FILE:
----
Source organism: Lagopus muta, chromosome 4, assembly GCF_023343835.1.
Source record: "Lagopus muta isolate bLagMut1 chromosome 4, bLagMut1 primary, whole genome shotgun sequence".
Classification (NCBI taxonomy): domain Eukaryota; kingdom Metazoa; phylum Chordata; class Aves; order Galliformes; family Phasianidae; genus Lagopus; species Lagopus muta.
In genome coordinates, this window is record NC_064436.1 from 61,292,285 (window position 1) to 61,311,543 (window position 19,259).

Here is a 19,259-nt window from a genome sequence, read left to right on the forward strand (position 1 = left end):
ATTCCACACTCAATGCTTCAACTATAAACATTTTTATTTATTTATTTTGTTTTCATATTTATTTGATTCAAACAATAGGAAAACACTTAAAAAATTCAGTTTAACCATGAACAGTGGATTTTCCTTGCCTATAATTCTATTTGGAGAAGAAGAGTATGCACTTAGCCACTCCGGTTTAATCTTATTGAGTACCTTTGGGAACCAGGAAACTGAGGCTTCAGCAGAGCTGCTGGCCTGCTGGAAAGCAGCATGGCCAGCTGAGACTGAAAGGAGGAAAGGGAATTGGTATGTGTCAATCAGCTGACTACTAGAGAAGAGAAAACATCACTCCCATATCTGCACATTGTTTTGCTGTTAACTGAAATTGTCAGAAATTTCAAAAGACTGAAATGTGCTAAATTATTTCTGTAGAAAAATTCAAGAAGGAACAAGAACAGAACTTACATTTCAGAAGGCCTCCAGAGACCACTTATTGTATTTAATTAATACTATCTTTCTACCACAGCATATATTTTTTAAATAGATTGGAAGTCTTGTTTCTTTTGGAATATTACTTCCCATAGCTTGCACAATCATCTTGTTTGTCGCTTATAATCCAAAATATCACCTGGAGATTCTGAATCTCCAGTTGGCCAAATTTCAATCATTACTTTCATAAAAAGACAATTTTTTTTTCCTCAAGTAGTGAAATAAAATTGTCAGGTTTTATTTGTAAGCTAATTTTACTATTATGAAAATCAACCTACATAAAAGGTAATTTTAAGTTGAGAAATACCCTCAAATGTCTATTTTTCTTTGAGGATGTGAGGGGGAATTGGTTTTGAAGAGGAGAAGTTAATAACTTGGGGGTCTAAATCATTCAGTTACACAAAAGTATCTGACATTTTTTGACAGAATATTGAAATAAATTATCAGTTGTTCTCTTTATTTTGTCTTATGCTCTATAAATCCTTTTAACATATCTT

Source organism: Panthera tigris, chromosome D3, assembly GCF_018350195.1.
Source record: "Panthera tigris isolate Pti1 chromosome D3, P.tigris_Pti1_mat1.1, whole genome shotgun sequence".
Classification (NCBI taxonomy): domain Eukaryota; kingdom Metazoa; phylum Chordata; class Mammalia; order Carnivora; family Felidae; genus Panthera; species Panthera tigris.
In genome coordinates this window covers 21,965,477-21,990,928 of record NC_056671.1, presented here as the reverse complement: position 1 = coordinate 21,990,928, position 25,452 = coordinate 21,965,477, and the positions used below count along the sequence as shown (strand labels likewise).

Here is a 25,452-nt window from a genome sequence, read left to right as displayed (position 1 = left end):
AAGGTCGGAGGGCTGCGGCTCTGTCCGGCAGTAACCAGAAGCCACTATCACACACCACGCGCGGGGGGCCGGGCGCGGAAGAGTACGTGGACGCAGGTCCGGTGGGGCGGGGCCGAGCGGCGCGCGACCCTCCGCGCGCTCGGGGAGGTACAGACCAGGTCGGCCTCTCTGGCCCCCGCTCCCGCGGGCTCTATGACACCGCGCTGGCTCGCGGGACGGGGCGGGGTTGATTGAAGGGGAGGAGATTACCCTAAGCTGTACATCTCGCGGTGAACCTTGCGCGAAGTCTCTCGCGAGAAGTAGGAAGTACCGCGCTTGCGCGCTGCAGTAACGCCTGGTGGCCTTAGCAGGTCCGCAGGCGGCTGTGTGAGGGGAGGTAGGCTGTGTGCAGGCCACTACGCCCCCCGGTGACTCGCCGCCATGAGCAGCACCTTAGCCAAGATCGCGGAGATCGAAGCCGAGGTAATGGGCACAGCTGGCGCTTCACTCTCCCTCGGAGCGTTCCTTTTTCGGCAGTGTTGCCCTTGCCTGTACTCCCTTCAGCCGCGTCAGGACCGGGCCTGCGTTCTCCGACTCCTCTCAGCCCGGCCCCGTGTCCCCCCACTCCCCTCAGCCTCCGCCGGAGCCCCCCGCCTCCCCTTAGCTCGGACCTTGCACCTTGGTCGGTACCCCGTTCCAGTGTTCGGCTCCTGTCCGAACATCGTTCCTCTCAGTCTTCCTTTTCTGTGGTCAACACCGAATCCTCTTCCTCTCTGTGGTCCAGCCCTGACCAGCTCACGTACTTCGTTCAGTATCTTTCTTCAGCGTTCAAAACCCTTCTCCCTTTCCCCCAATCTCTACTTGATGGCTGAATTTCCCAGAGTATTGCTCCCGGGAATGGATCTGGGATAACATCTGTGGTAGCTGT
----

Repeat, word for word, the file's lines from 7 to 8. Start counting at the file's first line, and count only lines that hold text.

Source organism: Panthera tigris, chromosome D3, assembly GCF_018350195.1.
Source record: "Panthera tigris isolate Pti1 chromosome D3, P.tigris_Pti1_mat1.1, whole genome shotgun sequence".